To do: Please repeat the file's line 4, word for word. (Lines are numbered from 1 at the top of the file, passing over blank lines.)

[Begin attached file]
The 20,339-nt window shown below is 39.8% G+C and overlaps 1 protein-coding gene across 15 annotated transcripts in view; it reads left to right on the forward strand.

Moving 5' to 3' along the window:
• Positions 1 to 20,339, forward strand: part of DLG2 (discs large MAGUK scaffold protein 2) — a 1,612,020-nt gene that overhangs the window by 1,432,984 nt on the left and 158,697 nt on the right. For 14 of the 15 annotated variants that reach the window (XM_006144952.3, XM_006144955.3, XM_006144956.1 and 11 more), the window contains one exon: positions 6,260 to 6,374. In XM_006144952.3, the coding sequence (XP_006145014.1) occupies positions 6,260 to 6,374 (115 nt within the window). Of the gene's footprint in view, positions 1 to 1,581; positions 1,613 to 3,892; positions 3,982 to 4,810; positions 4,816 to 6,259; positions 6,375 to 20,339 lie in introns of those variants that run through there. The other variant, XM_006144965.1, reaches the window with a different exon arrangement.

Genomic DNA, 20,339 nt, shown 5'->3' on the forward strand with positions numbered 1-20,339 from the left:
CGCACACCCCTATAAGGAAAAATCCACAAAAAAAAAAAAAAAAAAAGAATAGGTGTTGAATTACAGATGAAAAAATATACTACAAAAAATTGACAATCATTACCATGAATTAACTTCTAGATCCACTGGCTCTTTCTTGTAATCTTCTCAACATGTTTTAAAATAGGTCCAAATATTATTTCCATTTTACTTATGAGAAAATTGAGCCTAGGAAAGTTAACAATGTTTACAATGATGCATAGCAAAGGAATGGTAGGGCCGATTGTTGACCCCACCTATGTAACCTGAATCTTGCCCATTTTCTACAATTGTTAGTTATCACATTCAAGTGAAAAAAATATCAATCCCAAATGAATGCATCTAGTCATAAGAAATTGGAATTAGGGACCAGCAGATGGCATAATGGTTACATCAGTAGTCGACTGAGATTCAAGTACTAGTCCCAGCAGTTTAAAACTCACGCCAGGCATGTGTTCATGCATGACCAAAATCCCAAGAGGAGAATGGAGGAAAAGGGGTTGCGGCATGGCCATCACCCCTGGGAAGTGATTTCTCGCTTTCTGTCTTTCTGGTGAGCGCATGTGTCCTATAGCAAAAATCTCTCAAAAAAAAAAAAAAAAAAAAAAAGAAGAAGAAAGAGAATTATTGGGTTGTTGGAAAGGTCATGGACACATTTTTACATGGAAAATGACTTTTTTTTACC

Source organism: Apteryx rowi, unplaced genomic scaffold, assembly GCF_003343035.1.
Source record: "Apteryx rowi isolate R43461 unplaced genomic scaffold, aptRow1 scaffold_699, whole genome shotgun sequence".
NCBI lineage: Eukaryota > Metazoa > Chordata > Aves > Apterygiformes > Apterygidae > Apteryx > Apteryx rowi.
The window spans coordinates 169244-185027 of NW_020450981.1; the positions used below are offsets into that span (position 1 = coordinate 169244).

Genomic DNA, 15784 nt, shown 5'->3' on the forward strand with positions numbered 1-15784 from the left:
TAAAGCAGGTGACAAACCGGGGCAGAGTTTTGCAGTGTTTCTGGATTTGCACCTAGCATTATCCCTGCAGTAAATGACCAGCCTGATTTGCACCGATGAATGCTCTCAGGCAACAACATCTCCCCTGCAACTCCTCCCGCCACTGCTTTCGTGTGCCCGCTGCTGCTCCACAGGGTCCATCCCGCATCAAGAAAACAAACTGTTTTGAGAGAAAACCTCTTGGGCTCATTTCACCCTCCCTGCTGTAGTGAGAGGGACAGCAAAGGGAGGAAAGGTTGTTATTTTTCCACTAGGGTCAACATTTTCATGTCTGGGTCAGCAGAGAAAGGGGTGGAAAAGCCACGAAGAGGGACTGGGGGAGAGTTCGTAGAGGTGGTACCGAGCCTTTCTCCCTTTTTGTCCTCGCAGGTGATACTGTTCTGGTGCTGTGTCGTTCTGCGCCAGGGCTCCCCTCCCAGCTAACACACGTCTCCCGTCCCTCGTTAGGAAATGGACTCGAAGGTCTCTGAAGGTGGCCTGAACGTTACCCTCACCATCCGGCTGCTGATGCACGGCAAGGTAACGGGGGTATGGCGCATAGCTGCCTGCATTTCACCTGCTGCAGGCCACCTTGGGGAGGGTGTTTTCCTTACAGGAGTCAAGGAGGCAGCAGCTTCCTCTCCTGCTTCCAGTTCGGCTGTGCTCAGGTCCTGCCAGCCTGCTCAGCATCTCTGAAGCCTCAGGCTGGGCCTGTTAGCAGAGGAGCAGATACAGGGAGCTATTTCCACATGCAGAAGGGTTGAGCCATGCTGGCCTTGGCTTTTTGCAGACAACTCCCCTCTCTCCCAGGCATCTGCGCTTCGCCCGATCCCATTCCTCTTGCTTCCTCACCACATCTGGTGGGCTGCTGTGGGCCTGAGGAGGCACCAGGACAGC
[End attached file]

Genomic DNA, 20,339 nt, shown 5'->3' on the forward strand with positions numbered 1-20,339 from the left: